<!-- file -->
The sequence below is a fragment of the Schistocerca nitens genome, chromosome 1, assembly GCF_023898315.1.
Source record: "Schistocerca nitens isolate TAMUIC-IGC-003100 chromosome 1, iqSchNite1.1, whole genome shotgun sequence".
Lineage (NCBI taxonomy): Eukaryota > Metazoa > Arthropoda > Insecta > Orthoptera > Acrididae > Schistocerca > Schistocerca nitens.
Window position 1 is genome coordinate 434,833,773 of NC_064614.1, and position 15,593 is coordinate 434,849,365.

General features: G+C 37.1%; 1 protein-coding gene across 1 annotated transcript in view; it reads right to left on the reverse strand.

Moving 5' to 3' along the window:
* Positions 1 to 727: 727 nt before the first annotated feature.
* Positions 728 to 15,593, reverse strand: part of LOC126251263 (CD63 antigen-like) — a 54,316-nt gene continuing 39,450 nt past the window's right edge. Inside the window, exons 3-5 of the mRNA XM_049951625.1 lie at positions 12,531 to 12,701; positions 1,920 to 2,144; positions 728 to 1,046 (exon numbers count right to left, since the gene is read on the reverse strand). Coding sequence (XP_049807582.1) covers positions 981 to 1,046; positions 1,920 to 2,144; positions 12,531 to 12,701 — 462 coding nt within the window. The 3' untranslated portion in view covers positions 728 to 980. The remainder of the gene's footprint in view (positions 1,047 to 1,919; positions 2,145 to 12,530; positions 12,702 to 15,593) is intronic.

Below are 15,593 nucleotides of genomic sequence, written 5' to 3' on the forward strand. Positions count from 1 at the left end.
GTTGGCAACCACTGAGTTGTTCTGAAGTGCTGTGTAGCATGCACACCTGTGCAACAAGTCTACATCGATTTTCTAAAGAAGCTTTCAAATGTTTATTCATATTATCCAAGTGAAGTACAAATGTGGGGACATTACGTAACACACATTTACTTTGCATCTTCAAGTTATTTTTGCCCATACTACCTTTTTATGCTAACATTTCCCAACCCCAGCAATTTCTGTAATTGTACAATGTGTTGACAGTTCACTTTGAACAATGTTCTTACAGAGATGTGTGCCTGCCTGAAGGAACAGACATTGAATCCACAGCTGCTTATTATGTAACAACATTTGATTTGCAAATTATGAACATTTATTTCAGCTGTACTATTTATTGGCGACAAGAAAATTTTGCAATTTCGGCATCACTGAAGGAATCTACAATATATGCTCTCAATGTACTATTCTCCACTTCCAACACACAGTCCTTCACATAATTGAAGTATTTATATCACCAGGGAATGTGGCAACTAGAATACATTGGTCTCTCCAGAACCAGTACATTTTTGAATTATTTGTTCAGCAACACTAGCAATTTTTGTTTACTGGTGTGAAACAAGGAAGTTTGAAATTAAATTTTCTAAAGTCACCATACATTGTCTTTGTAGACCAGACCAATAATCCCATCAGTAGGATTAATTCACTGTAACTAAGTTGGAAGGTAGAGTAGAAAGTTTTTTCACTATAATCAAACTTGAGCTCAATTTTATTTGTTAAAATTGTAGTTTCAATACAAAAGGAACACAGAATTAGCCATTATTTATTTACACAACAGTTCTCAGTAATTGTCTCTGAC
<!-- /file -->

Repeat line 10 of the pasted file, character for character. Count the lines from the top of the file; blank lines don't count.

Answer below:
GTTGGCAACCACTGAGTTGTTCTGAAGTGCTGTGTAGCATGCACACCTGTGCAACAAGTCTACATCGATTTTCTAAAGAAGCTTTCAAATGTTTATTCATATTATCCAAGTGAAGTACAAATGTGGGGACATTACGTAACACACATTTACTTTGCATCTTCAAGTTATTTTTGCCCATACTACCTTTTTATGCTAACATTTCCCAACCCCAGCAATTTCTGTAATTGTACAATGTGTTGACAGTTCACTTTGAACAATGTTCTTACAGAGATGTGTGCCTGCCTGAAGGAACAGACATTGAATCCACAGCTGCTTATTATGTAACAACATTTGATTTGCAAATTATGAACATTTATTTCAGCTGTACTATTTATTGGCGACAAGAAAATTTTGCAATTTCGGCATCACTGAAGGAATCTACAATATATGCTCTCAATGTACTATTCTCCACTTCCAACACACAGTCCTTCACATAATTGAAGTATTTATATCACCAGGGAATGTGGCAACTAGAATACATTGGTCTCTCCAGAACCAGTACATTTTTGAATTATTTGTTCAGCAACACTAGCAATTTTTGTTTACTGGTGTGAAACAAGGAAGTTTGAAATTAAATTTTCTAAAGTCACCATACATTGTCTTTGTAGACCAGACCAATAATCCCATCAGTAGGATTAATTCACTGTAACTAAGTTGGAAGGTAGAGTAGAAAGTTTTTTCACTATAATCAAACTTGAGCTCAATTTTATTTGTTAAAATTGTAGTTTCAATACAAAAGGAACACAGAATTAGCCATTATTTATTTACACAACAGTTCTCAGTAATTGTCTCTGAC